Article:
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“Every work has to have a story to inspire me,” says Terry Ross, the retired art director turned automotive sculptor.
“I’ve been pestered to do a Cobra for ages, but have always felt the market is flooded with them.
“Then, last year, I bought Dave Friedman’s superb book on Ken Miles and discovered a great shot of his crew holding out a pit board with ‘Teddy Teabagger’ on it.
“The idea immediately clicked of him in action with a trail of teapots and cups in the wake of his Shelby team Cobra. I love researching.”
Once sketches have sorted out the composition, the modelling begins.
With outline, details and driver carved and shaped in Terry’s favourite medium, Super Sculpey polymer clay, the casting process is taken on by trusted specialist PD Models.
The main pieces are a mix of resin and brass for added strength: “I love doing motorcycle subjects, but with the figure there can be up to 40 parts.
“I still love Formula One, but would get bored if I focused on one area.”
Most of his sculptures are wall-mounted on a large board, but to celebrate the 50th anniversary of the BMW 3.0 CSL Terry decided to create something different: “I’ve always liked Alexander Calder’s mobile sculptures of the mid-20th century, particularly the way they move about in the breeze.
“I’ve never seen the BMW Art Cars, but I’m sure the idea that they only race once would disappoint him. That’s how my Wall Flower idea began.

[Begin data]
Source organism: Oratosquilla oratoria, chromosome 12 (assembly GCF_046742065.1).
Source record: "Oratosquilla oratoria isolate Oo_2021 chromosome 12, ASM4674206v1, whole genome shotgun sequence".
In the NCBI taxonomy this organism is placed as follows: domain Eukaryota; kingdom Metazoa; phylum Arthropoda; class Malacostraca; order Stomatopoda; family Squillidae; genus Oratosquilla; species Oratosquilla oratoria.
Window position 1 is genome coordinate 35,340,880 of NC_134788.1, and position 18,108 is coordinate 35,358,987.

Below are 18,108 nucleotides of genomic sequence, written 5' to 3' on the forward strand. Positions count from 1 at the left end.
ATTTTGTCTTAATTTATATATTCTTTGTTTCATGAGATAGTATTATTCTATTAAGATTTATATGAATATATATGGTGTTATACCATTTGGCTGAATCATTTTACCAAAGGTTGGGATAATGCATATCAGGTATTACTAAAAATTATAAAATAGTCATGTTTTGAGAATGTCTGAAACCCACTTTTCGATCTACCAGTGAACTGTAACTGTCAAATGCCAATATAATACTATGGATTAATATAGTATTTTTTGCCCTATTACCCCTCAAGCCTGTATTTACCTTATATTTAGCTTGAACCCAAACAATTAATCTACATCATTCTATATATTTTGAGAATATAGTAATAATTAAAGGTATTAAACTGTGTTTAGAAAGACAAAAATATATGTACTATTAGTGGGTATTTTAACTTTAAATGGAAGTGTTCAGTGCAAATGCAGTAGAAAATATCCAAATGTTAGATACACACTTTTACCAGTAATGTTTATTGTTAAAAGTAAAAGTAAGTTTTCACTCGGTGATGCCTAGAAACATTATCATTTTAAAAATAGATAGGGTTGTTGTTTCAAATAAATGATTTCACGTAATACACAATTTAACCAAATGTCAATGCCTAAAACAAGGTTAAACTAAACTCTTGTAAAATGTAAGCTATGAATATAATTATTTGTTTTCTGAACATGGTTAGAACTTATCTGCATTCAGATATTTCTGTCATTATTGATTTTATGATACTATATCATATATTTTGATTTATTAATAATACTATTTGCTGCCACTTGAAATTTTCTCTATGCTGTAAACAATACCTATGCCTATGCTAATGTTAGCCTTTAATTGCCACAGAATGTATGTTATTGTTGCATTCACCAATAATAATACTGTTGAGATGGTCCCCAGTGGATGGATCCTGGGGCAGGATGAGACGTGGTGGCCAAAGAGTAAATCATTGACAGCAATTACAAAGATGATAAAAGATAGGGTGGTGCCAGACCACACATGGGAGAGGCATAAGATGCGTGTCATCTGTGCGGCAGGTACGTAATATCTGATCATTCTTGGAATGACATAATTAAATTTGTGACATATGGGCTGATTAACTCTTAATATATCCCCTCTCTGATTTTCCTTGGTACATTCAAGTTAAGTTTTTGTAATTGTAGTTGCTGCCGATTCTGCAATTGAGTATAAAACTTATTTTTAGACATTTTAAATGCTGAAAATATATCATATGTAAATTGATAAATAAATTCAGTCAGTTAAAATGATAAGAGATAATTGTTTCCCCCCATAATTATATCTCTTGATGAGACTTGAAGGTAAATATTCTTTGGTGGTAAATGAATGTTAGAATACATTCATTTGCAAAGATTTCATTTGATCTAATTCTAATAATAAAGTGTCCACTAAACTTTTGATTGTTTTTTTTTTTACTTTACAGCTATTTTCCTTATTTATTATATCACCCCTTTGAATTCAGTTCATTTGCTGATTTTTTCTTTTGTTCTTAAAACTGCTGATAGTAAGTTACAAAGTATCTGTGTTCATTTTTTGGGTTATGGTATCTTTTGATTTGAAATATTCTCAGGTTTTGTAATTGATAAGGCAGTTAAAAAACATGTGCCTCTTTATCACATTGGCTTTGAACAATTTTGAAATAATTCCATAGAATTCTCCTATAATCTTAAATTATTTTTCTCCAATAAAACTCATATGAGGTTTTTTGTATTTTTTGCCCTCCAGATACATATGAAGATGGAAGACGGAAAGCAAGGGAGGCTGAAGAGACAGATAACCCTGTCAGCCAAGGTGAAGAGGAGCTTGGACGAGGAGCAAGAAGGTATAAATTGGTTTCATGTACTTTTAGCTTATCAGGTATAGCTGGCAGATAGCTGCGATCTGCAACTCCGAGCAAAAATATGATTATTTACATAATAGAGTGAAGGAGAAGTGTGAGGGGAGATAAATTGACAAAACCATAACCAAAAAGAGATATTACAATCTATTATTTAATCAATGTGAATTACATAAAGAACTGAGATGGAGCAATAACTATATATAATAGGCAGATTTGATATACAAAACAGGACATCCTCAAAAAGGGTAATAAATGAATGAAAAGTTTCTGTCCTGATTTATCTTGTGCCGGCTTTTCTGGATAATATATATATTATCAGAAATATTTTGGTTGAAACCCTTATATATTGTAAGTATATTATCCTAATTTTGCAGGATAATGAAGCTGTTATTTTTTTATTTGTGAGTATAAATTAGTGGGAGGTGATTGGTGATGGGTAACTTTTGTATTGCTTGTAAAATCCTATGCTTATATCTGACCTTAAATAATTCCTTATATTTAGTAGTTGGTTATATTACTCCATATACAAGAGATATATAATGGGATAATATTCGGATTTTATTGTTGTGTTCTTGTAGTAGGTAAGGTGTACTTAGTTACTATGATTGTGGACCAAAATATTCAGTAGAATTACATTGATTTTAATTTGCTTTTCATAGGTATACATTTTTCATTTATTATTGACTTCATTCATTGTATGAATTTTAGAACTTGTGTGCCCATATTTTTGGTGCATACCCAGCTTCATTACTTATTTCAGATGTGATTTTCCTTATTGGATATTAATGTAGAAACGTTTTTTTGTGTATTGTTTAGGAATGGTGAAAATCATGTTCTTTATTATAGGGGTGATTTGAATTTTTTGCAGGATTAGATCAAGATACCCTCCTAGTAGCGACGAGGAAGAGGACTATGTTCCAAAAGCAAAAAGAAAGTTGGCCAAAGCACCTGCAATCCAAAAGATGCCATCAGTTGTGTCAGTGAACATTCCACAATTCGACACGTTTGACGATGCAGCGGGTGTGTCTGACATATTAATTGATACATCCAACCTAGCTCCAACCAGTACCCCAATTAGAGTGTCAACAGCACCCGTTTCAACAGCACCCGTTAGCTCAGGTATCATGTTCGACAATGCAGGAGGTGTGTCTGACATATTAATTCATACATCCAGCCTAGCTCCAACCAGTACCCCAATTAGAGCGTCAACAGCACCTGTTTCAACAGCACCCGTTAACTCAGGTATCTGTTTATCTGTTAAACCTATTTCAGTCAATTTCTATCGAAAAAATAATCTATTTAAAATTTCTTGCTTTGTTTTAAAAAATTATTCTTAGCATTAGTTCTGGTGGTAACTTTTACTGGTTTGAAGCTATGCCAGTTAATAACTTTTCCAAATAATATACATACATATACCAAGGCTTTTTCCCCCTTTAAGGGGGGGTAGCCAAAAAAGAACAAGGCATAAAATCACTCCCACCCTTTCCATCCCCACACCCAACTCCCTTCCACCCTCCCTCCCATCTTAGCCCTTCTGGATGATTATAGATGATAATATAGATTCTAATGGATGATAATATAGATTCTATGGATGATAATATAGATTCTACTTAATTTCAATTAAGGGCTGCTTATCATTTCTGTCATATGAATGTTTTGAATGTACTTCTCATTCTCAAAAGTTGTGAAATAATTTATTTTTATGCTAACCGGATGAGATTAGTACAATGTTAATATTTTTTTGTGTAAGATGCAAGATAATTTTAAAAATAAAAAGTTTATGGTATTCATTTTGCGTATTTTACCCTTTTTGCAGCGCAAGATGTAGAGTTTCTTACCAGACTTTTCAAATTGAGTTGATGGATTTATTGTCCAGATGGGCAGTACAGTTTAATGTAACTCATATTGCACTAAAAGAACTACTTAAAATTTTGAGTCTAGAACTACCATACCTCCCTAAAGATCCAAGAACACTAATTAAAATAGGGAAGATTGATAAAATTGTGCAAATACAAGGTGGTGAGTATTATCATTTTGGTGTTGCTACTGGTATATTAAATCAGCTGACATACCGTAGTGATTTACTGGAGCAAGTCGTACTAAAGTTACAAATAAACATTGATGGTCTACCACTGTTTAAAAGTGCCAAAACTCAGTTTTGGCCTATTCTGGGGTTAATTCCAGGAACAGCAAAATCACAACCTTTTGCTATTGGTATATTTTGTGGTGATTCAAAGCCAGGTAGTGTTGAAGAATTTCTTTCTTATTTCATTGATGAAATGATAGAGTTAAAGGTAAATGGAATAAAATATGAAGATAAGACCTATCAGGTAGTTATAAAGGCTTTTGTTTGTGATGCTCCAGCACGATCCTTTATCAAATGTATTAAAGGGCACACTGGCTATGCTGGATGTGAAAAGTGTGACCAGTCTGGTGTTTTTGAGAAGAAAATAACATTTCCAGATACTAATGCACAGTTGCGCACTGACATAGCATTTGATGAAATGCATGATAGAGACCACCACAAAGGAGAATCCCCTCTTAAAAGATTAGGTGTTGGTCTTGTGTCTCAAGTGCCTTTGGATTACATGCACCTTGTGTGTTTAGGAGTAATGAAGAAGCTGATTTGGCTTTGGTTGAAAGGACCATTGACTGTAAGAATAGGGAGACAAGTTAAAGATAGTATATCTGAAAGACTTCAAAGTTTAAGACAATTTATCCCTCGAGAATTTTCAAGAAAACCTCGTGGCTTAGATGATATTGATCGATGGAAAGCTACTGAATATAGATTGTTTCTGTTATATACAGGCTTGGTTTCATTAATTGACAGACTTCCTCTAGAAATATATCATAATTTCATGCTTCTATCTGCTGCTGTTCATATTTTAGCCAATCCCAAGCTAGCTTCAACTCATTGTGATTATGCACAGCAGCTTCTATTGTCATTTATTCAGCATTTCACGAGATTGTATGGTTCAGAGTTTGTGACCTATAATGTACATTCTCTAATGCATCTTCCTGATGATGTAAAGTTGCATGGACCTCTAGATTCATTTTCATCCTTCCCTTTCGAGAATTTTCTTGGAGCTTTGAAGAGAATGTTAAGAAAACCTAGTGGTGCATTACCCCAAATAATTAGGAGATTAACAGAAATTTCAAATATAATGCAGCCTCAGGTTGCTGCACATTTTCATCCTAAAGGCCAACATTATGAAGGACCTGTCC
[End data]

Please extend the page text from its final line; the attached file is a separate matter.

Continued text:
“The car was cast in resin while the petals were laser-cut from aluminium and powder-coated.
“The edition of three is then suspended from invisible wires.”
Terry offers to help buyers hang these sculptures, but with clients all over the world including Norway, Thailand and Peru, he’s dreading the call to hang one high over a stairway overseas.
Ferraris have been a favourite subject and recently inspired his largest piece, a triptych of the glorious 330 P4 at various stages during the ’67 Le Mans.
Terry has entered the dramatic 120x130cm study for the Royal Academy of Arts’ Summer Exhibition: “I’ve had work accepted before, including a kinetic abstract of Valentino Rossi, but it all depends on who is on the selection committee this year.”
Terry is also keen to do a Nigel Mansell sculpture based around his Ferrari 640 F1 car from 1989, but is still looking for an idea.
“Russell Bulgin’s 1991 interview might inspire something,” he says. “It’s a great piece of journalism and clearly they hated each other.”
From an young age Terry has been interested in modelmaking, and his early talent won him international contests, including a holiday to America.
His heroes couldn’t be more diverse, from photographer Jacques-Henri Lartigue to cartoonist Dave Bell.
His artistic talents eventually led to Terry doing a graphic design degree at the London College of Printing, but an MA in car design was short-lived: “Drawing doorhandles for six weeks was not my thing, so I went into advertising.
“The modelmaking has never stopped and was the perfect relief after a stressful day as a creative director.”
See more at speed-still.com
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